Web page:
“Shared Space” usually refers to mixed pedestrian and vehicle surfaces without boundaries in urban areas – enabling co-existence. This is Exhibition Road, London taken from an article in the 7 December 2011 Evening Standard:-
Investigations in this website set out to explore whether the surfaces of Pictish Symbol Stones could be considered in a similar way.
With carved objects on their surfaces having minimal boundaries, segregation or demarcation – the Symbol Stones seem to have provided a “Shared Space” that variously accommodated expressions of Celtic, Mithraic and Christian beliefs. The range of carvings expanded beyond beliefs to record hunting and battle scenes; over time there were additions of Ogham script.
Primarily the Investigations in this website consider prospective relationships between the depictions of beliefs. Across the Stones there are different mixes of carvings – Mithraic with Celtic, Mithraic with Christian, Celtic with Christian and Mithraic, Celtic & Christian together.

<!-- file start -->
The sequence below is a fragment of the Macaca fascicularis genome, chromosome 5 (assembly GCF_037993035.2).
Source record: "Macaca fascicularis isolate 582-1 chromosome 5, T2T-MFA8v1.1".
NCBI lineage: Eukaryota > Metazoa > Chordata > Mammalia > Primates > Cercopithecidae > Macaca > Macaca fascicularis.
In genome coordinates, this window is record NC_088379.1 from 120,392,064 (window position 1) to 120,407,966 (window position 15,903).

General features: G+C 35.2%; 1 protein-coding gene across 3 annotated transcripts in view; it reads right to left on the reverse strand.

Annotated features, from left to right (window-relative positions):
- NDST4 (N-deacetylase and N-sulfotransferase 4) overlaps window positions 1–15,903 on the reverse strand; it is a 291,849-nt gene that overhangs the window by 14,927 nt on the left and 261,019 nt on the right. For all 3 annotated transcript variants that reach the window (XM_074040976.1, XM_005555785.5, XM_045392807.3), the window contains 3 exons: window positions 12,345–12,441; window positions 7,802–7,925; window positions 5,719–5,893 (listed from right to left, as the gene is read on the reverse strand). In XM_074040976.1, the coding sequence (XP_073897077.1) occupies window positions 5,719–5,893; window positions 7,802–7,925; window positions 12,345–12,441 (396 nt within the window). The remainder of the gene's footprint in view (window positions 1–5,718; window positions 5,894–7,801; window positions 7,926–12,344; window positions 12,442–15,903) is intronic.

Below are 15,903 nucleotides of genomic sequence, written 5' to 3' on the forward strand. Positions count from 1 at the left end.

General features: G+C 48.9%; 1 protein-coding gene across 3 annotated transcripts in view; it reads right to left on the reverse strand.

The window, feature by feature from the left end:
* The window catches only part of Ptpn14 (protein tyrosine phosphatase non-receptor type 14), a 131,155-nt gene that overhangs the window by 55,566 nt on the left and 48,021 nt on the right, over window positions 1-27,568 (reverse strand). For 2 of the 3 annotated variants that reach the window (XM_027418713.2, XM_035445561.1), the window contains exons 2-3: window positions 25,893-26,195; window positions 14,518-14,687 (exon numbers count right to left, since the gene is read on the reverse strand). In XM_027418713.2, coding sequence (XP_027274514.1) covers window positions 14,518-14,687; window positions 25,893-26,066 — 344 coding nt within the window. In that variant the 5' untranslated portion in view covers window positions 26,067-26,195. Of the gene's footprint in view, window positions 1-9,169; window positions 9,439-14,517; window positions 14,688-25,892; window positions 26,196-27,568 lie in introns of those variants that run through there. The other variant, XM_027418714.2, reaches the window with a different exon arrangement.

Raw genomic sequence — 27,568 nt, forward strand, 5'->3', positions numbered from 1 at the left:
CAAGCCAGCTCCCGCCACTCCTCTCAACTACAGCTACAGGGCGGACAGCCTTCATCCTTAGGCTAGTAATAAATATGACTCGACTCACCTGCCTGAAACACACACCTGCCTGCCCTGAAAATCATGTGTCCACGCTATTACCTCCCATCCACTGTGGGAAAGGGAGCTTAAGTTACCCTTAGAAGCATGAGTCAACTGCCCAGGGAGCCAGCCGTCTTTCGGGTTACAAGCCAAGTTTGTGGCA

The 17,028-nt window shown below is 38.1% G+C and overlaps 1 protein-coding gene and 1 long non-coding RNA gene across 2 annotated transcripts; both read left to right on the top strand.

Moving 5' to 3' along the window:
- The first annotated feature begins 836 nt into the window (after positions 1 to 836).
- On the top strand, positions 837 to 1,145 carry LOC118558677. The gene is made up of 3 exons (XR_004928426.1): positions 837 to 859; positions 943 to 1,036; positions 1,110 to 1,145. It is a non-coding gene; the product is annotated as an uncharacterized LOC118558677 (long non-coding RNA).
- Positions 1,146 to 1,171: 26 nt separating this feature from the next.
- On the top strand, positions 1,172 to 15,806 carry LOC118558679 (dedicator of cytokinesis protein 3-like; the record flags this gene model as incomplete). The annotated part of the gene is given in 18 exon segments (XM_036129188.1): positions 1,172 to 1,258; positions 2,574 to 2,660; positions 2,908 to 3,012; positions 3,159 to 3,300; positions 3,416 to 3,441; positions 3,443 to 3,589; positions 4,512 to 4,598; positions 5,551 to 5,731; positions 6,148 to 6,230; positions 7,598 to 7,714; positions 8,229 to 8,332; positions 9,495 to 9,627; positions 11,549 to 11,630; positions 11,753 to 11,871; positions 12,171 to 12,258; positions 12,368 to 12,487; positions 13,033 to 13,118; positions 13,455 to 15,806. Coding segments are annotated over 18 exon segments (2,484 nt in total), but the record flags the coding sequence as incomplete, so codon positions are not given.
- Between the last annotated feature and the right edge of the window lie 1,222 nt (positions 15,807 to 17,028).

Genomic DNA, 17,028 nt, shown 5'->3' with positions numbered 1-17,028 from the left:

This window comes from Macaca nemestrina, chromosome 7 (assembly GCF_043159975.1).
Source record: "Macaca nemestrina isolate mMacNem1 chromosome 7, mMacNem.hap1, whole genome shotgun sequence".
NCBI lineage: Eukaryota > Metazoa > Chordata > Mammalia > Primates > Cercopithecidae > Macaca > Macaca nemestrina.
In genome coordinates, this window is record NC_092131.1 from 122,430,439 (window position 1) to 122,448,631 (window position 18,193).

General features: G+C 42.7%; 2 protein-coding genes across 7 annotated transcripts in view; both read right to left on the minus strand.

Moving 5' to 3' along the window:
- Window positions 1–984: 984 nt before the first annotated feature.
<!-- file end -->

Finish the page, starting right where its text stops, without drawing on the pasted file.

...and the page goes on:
From the almost total lack of defacing, disfiguring or otherwise damaging them the Stones look little different today as they would have done when they were originally carved. If these Stones did enable a truly “shared” space, why was this so successful? This website has aimed to find out why.
Investigations into different combinations of beliefs are comprehensively detailed followed by
With the V-Rod & Crescent and the Z-Rod & Double Disc having Pictish-Mithraic decodes and Christianity represented by the Latin Cross, this Stone (Cossans, St Orland’s) suggests, at minimum, acceptance of these two beliefs within a “Shared Space”.
A fuller introduction into “Shared Space” in the context of Pictish Symbol Stones is in this PDF:- Shared Space in Context.